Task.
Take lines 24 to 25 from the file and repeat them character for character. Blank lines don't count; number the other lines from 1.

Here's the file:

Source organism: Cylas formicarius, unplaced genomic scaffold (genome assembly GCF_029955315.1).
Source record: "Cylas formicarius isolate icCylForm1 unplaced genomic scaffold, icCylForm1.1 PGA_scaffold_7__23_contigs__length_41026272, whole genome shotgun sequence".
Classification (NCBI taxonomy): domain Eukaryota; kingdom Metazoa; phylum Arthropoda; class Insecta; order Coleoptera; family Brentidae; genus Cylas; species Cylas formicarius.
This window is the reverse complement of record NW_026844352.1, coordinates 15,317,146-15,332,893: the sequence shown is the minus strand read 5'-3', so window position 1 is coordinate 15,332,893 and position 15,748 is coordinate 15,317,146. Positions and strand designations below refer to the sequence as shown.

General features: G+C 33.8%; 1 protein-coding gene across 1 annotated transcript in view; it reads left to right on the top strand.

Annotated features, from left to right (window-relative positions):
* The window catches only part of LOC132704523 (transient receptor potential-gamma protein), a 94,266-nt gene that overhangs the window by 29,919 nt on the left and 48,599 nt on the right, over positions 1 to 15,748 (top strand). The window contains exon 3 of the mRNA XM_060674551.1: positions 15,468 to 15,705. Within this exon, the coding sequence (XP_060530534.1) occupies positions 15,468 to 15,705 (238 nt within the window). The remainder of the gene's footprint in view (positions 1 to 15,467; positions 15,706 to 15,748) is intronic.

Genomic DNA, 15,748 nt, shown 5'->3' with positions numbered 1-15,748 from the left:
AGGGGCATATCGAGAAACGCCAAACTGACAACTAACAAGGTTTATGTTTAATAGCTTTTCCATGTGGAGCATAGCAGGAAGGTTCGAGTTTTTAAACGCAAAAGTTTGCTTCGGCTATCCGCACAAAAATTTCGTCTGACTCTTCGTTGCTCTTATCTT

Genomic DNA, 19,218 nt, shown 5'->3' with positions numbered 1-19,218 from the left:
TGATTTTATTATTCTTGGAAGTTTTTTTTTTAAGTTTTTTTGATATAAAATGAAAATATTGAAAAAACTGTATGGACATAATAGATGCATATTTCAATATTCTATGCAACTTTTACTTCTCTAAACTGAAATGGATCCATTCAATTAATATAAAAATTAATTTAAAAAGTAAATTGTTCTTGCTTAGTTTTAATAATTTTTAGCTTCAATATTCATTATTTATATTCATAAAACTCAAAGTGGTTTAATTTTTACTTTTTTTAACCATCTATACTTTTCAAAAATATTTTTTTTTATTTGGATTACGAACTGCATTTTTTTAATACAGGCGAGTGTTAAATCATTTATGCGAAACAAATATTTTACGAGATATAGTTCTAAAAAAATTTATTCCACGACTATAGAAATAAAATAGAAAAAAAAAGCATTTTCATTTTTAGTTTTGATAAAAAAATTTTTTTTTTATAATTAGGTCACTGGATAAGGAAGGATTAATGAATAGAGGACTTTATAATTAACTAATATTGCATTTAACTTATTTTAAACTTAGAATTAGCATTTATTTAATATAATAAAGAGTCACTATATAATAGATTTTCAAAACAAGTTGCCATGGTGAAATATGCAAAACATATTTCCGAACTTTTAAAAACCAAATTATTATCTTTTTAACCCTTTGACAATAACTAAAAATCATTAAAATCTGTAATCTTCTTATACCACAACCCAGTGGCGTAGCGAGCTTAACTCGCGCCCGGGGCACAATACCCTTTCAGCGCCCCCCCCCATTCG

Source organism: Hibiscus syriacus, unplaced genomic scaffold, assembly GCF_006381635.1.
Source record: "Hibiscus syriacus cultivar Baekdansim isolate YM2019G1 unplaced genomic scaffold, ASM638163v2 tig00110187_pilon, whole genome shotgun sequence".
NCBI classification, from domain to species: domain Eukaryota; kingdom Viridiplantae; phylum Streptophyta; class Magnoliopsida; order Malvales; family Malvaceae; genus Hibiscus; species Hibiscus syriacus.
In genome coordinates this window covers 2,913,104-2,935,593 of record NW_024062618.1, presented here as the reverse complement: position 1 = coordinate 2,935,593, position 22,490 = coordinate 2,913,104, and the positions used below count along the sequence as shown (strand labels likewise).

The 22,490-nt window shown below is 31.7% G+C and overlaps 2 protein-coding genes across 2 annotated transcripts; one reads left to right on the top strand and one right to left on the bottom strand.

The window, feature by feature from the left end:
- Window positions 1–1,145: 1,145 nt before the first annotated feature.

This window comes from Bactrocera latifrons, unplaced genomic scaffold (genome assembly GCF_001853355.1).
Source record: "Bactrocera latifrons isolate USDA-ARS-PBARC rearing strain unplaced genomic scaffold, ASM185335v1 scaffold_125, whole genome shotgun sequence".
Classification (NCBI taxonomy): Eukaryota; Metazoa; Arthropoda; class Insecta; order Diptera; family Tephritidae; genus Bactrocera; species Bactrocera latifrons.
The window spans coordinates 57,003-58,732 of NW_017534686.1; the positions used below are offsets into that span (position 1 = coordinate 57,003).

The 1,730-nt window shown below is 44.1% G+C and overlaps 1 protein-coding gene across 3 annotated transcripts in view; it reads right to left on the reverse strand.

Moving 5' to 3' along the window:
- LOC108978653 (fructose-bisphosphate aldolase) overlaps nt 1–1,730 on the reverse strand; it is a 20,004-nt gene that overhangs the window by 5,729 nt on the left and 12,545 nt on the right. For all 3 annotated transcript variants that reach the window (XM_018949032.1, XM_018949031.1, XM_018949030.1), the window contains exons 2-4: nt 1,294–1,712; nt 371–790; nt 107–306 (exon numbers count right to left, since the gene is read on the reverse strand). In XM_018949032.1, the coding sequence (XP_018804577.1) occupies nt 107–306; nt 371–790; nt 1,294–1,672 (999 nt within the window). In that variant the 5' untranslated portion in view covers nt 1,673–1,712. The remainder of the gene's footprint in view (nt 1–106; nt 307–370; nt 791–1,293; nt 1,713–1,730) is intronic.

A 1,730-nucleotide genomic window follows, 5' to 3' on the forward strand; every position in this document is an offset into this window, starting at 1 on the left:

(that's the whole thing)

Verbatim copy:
Moving 5' to 3' along the window:
- LOC108978653 (fructose-bisphosphate aldolase) overlaps nt 1–1,730 on the reverse strand; it is a 20,004-nt gene that overhangs the window by 5,729 nt on the left and 12,545 nt on the right. For all 3 annotated transcript variants that reach the window (XM_018949032.1, XM_018949031.1, XM_018949030.1), the window contains exons 2-4: nt 1,294–1,712; nt 371–790; nt 107–306 (exon numbers count right to left, since the gene is read on the reverse strand). In XM_018949032.1, the coding sequence (XP_018804577.1) occupies nt 107–306; nt 371–790; nt 1,294–1,672 (999 nt within the window). In that variant the 5' untranslated portion in view covers nt 1,673–1,712. The remainder of the gene's footprint in view (nt 1–106; nt 307–370; nt 791–1,293; nt 1,713–1,730) is intronic.